March 22. Developments continue in the weird dash-for-cash story in State College, PA. Movie mogul Oliver Stone announced that he has purchased film rights from one of the pivotal figures in the scandal, gambler Marvin "Big Jule" Hall. The sports-crime flick is tentatively titled Blood on the Track, and will star James Woods as Hall, with Salma Hayek as Jenny Zilberberg, Therese Brown as Sandy Gregorich, Virginia Smith as Rachel Smith, and Rachel Smith as Virginia Smith.
March 30. In a joint press conference with attorney Big Tony De Boef, Thomas "Cartel" Cali has categorically denied any wrongdoing. Cali states that he has been misunderstood and his comments taken out of context. De Boef notes, "Mr. Cali would like to thank all of his teammates and credit any of his success to all those who support him." Cali added, "I'm just a businessman."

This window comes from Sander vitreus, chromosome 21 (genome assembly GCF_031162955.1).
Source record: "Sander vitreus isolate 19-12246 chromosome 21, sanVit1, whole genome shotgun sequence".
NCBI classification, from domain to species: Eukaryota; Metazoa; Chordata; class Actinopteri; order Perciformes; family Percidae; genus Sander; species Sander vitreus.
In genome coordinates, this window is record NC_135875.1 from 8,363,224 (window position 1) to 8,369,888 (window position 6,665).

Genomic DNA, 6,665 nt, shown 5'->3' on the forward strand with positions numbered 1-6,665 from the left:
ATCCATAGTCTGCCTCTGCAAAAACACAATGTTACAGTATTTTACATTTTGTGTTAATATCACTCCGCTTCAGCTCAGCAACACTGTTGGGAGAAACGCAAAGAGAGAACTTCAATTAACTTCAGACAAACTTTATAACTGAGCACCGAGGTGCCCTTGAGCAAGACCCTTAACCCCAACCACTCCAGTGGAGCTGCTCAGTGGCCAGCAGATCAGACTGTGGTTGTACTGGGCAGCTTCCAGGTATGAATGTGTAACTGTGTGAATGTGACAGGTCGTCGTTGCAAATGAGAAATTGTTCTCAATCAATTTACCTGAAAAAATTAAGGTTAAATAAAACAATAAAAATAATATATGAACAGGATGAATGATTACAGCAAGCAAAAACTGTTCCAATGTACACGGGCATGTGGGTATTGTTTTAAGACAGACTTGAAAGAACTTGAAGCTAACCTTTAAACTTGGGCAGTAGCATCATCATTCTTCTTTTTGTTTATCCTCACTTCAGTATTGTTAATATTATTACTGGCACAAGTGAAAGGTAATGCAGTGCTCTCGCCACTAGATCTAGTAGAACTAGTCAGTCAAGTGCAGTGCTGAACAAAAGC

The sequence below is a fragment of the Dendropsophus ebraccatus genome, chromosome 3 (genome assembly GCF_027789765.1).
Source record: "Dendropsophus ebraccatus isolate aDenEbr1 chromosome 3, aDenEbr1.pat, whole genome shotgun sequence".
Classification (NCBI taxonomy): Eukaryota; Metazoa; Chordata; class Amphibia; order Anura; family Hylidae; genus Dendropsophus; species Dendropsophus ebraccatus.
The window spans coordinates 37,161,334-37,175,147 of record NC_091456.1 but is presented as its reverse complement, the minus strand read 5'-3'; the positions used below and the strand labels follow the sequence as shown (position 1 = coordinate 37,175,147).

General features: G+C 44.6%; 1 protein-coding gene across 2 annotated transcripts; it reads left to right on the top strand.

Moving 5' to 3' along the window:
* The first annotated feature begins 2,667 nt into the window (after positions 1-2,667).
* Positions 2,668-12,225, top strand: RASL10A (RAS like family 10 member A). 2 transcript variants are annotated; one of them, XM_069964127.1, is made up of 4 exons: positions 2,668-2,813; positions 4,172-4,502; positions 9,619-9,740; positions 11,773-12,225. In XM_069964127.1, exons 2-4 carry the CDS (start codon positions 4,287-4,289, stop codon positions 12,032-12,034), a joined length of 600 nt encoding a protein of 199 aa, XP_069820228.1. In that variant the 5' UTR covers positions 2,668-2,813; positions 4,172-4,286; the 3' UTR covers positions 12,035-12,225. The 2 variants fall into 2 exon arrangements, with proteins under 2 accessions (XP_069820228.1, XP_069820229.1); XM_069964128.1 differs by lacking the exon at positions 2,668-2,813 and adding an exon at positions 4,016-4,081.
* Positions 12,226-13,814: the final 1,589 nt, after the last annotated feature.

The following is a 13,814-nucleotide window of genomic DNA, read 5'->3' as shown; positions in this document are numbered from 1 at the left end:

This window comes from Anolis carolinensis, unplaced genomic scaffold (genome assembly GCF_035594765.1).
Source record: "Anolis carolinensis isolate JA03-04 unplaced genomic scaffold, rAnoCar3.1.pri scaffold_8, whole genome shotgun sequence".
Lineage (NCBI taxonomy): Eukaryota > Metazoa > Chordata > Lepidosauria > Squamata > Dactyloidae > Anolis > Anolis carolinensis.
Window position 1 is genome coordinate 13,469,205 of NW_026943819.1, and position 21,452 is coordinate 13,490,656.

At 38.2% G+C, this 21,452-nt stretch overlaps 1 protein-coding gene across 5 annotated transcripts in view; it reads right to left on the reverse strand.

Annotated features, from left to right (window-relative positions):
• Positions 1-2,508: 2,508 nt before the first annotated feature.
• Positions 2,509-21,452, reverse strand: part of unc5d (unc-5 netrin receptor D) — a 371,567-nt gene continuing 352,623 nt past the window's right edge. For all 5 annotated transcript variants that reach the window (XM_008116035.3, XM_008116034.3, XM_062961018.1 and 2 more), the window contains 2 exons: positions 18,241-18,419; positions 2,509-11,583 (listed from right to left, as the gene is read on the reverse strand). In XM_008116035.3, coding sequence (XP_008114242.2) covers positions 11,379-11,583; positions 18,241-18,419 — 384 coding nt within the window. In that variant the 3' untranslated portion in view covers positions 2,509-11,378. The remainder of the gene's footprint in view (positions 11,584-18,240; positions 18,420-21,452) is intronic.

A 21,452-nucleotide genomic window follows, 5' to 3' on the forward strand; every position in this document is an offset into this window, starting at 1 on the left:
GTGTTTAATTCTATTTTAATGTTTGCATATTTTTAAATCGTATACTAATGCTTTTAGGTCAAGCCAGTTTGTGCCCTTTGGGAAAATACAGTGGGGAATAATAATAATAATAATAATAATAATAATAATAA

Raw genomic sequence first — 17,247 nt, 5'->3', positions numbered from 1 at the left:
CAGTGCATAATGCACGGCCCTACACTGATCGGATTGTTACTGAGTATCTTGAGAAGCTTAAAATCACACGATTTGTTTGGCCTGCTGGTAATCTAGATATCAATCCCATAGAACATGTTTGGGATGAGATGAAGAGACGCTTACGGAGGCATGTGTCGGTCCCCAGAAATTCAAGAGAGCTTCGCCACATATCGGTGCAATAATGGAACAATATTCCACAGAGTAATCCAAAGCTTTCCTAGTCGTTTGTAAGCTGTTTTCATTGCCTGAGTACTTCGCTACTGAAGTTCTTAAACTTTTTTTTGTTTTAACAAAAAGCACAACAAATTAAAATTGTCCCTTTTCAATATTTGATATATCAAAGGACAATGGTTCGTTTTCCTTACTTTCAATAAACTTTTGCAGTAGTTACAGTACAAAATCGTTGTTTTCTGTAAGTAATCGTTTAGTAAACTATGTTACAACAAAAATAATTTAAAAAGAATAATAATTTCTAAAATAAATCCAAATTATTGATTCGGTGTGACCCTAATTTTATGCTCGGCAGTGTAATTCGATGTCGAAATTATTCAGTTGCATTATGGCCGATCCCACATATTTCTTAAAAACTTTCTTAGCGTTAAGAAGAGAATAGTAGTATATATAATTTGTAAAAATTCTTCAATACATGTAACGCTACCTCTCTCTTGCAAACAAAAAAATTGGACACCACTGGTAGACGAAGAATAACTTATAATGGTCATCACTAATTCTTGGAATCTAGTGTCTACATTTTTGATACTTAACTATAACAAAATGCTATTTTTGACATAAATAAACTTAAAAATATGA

April 4. Alleged race-fixing co-conspirators Cartel Cali and Press Mazur announced in a press conference today that they are negotiating a film deal with Peter and Bobby Farelly. Mazur said, "Tom and I greatly respect and admire the Farelly brothers' oeuvre." Cali then entertained assembled reporters with bits from the stuck-zipper and hair gel scenes in There's Something About Mary.
April 14. Investigative reporters Morgan Wasikonis and Mike Casper, who originally broke the Pennsylvania run-for-the-money story, have spurned Hollywood money to strike a lucrative publishing deal. However, Wasikonis and Casper are said to be unhappy with the Runner's World working title, "Run Your Best Marathon Ever."